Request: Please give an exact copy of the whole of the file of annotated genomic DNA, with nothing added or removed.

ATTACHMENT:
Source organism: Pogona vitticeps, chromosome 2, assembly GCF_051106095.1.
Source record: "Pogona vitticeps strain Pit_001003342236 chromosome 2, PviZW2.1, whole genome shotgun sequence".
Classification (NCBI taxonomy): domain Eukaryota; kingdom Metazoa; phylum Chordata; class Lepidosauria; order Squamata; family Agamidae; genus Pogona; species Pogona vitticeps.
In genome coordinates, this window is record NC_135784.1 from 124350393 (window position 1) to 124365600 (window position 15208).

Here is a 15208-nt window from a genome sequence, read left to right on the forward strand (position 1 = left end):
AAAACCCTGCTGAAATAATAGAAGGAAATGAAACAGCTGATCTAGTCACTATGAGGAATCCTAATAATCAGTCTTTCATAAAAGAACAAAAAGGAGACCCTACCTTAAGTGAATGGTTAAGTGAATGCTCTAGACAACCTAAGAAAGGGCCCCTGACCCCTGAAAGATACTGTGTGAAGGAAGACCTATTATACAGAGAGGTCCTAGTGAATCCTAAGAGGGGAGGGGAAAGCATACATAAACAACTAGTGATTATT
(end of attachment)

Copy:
Source organism: Pogona vitticeps, chromosome 2, assembly GCF_051106095.1.
Source record: "Pogona vitticeps strain Pit_001003342236 chromosome 2, PviZW2.1, whole genome shotgun sequence".
Classification (NCBI taxonomy): domain Eukaryota; kingdom Metazoa; phylum Chordata; class Lepidosauria; order Squamata; family Agamidae; genus Pogona; species Pogona vitticeps.
In genome coordinates, this window is record NC_135784.1 from 124350393 (window position 1) to 124365600 (window position 15208).

Here is a 15208-nt window from a genome sequence, read left to right on the forward strand (position 1 = left end):
AAAACCCTGCTGAAATAATAGAAGGAAATGAAACAGCTGATCTAGTCACTATGAGGAATCCTAATAATCAGTCTTTCATAAAAGAACAAAAAGGAGACCCTACCTTAAGTGAATGGTTAAGTGAATGCTCTAGACAACCTAAGAAAGGGCCCCTGACCCCTGAAAGATACTGTGTGAAGGAAGACCTATTATACAGAGAGGTCCTAGTGAATCCTAAGAGGGGAGGGGAAAGCATACATAAACAACTAGTGATTATT